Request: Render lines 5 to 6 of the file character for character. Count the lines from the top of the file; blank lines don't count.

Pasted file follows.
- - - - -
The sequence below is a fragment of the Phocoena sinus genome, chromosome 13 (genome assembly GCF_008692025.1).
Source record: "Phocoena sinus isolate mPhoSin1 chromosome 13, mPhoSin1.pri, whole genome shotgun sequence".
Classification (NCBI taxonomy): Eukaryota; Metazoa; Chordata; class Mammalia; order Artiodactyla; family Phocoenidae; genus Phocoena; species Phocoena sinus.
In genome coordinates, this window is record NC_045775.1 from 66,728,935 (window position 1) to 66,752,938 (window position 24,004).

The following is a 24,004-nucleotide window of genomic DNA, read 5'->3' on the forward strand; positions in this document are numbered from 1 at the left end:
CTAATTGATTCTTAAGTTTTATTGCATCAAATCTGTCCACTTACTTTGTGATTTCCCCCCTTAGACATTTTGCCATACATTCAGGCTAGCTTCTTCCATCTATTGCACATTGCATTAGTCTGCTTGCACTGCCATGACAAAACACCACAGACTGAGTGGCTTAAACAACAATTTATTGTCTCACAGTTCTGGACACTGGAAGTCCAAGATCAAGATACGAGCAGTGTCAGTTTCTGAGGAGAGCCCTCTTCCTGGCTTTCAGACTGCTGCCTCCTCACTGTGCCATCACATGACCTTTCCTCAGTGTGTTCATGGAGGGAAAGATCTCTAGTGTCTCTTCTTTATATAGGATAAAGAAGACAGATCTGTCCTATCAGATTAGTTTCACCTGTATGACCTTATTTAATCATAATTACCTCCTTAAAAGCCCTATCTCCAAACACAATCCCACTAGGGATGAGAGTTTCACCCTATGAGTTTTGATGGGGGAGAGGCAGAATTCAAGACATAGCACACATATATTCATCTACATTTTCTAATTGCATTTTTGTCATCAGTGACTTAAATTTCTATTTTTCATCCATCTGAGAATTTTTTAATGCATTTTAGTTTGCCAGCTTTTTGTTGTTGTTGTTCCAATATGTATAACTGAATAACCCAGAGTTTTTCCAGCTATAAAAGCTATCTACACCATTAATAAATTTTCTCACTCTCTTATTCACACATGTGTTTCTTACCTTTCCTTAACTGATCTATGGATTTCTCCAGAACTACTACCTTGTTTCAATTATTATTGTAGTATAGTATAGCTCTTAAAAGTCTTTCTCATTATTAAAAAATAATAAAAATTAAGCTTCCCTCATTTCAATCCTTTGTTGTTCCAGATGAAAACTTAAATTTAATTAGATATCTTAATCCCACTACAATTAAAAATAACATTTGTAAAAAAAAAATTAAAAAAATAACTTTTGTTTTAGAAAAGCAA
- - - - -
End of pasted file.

The following is a 24,004-nucleotide window of genomic DNA, read 5'->3' on the forward strand; positions in this document are numbered from 1 at the left end:
CTAATTGATTCTTAAGTTTTATTGCATCAAATCTGTCCACTTACTTTGTGATTTCCCCCCTTAGACATTTTGCCATACATTCAGGCTAGCTTCTTCCATCTATTGCACATTGCATTAGTCTGCTTGCACTGCCATGACAAAACACCACAGACTGAGTGGCTTAAACAACAATTTATTGTCTCACAGTTCTGGACACTGGAAGTCCAAGATCAAGATACGAGCAGTGTCAGTTTCTGAGGAGAGCCCTCTTCCTGGCTTTCAGACTGCTGCCTCCTCACTGTGCCATCACATGACCTTTCCTCAGTGTGTTCATGGAGGGAAAGATCTCTAGTGTCTCTTCTTTATATAGGATAAAGAAGACAGATCTGTCCTATCAGATTAGTTTCACCTGTATGACCTTATTTAATCATAATTACCTCCTTAAAAGCCCTATCTCCAAACACAATCCCACTAGGGATGAGAGTTTCACCCTATGAGTTTTGATGGGGGAGAGGCAGAATTCAAGACATAGCACACATATATTCATCTACATTTTCTAATTGCATTTTTGTCATCAGTGACTTAAATTTCTATTTTTCATCCATCTGAGAATTTTTTAATGCATTTTAGTTTGCCAGCTTTTTGTTGTTGTTGTTCCAATATGTATAACTGAATAACCCAGAGTTTTTCCAGCTATAAAAGCTATCTACACCATTAATAAATTTTCTCACTCTCTTATTCACACATGTGTTTCTTACCTTTCCTTAACTGATCTATGGATTTCTCCAGAACTACTACCTTGTTTCAATTATTATTGTAGTATAGTATAGCTCTTAAAAGTCTTTCTCATTATTAAAAAATAATAAAAATTAAGCTTCCCTCATTTCAATCCTTTGTTGTTCCAGATGAAAACTTAAATTTAATTAGATATCTTAATCCCACTACAATTAAAAATAACATTTGTAAAAAAAAAATTAAAAAAATAACTTTTGTTTTAGAAAAGCAA